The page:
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High Stakes for Life in Massachusetts


Justin Bell

Patrick Matheny of Coos Bay, Ore., received an in-person express delivery in November 1998. He waited more than four months before ingesting the lethal drugs that the package contained. The prescribed drugs were legal due to the state’s then-recently passed Death with Dignity Act, which still allows a person to end his or her life with deadly capsules.

Matheny, who was 43 at the time of his death, was nearly paralyzed from ALS and unable to self-administer the barbiturates mixed into a chocolate drink. He received assistance from his brother-in-law, Joe Hayes, who reportedly held the glass while Matheny drank through a straw. Authorities found that there was no breach in the law with Matheny’s death, but questions remained as to how much assistance one person could give to another in taking the prescribed drugs.

Welcome to the world of physician-assisted suicide and its murky realities. In 1997, Oregon became the first state to legalize the practice. Its neighboring state, Washington, became the second in 2008. Assisted suicide was then made legal in Montana through a court ruling the following year. Now, Massachusetts voters can expect to see a similar petition on the November ballot.

Matheny’s situation and death has become fairly well known, as it was documented in the newspaper The Oregonian and later cited by a number of groups. Some two months before his death, reporter Erin Barnett’s feature article showcased Matheny’s progression of thoughts about the fatal choice as his physical abilities deteriorated.

“I really believe I can still accomplish some things and have a purpose in life,” Matheny said in the story. “So it’s not time, and I think I’ll just wait until I get the inner calling — or don’t get it.”

But Matheny also said at another time, “The idea of waiting too long scares me the most.” He understood there would probably be a point when he could not physically take the drugs, even if his mind was set on doing so.


Similar to the legislation in the Pacific Northwest, the Massachusetts Death With Dignity Act seeks to allow those 18 years of age and older the choice to self-administer lethal drugs. This is after an attending or consulting physician determines that the individual has a terminal disease that “will, within reasonable medical judgment, produce death within six months.”

The measure requires that the process be “entirely voluntary on the part of all participants” and that the adult have “the capacity to make health-care decisions.”

Careful to avoid the term “suicide,” the ballot petition states that a patient’s death certificate would list the terminal disease as the cause of death. Instead of the term “assisted suicide,” the phrase “to end a patient’s life in a humane and dignified manner” is used. The initiative even states directly that actions of the proposal “shall not constitute suicide, assisted suicide, mercy killing or homicide under any criminal law of the commonwealth.”

Opponents to the measure have found plenty to take issue with.

In a videotaped homily distributed to parishes in the Archdiocese of Boston, Cardinal Seán O’Malley said, “The bill also requires two witnesses to attest to the patient’s competence. But one of the witnesses can be a total stranger, and another can be the sick person’s heir. Alfred Hitchcock would make movies about this stuff.”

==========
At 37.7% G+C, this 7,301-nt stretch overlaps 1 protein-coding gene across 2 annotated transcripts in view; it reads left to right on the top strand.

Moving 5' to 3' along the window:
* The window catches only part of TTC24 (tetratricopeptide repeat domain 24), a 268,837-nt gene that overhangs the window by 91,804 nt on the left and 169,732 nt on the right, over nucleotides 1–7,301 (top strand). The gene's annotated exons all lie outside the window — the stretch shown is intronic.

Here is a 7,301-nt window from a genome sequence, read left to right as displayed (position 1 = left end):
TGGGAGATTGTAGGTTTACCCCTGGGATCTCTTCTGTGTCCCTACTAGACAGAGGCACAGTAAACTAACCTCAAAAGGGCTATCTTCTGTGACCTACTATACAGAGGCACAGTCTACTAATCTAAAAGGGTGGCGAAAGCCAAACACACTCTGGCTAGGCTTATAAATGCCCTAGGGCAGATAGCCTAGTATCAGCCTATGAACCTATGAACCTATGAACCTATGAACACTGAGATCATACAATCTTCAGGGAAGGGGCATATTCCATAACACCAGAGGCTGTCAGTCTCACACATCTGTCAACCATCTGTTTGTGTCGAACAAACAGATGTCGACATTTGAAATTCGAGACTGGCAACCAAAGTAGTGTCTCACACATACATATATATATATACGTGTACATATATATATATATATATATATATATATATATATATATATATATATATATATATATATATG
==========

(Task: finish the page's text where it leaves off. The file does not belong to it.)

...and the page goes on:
The ballot initiative was spearheaded by a group of 15 Massachusetts citizens that includes current or previous members of the Harvard Medical School faculty, the American Civil Liberties Union of Massachusetts and the organization Compassion and Choices. In 2003, Compassion and Choices became the new name of two merged groups, including one previously known as the Hemlock Society USA, which was founded in 1980.

The idea that the current ballot initiative in Massachusetts is a grassroots effort does not sit well with M.C. Sullivan, a nurse, bioethicist and attorney who works for Covenant Health Systems, a Catholic health provider based in Tewksbury, Mass.

“It is an initiative that was brought to bear by a group of people who have had this agenda for quite some time,” said Sullivan. “The people who are behind ‘Death with Dignity’ are part of a national network that has been trying to legalize assisted suicide for decades.”

Sullivan is among those who take issue with the collection of approximately 80,000 citizen signatures to get the measure considered by the state legislature. Complaints have been made that collection propaganda used misleading and ambiguous phrases like “compassion for the terminally ill.”

“Some of the people who signed those petitions claimed that they never understood that it was about assisted suicide. They really did think that it was about compassion and choices in dying. Well, that’s a very different thing than suicide,” said Sullivan who gives talks about physician-assisted suicide and related issues.


In contrast with a worldview that favors total autonomy over one’s own life and death stands the Catholic teaching on the sanctity of life. Responding to physician-assisted suicide, the U.S. Conference of Catholic Bishops issued a statement in June 2011 titled “To Live Each Day with Dignity.”

In six pages, the document addresses the continued threat to human dignity resulting from false notions of freedom and of compassion for the sick and dying.

“People who request death are vulnerable. They need care and protection. To offer them lethal drugs is a victory not for freedom, but for the worst form of neglect. Such abandonment is especially irresponsible when society is increasingly aware of elder abuse and other forms of mistreatment and exploitation of vulnerable persons,” the statement argues. “The idea that assisting a suicide shows compassion and eliminates suffering is equally misguided. It eliminates the person and results in suffering for those left behind — grieving families and friends, and other vulnerable people who may be influenced by this event to see death as an escape.”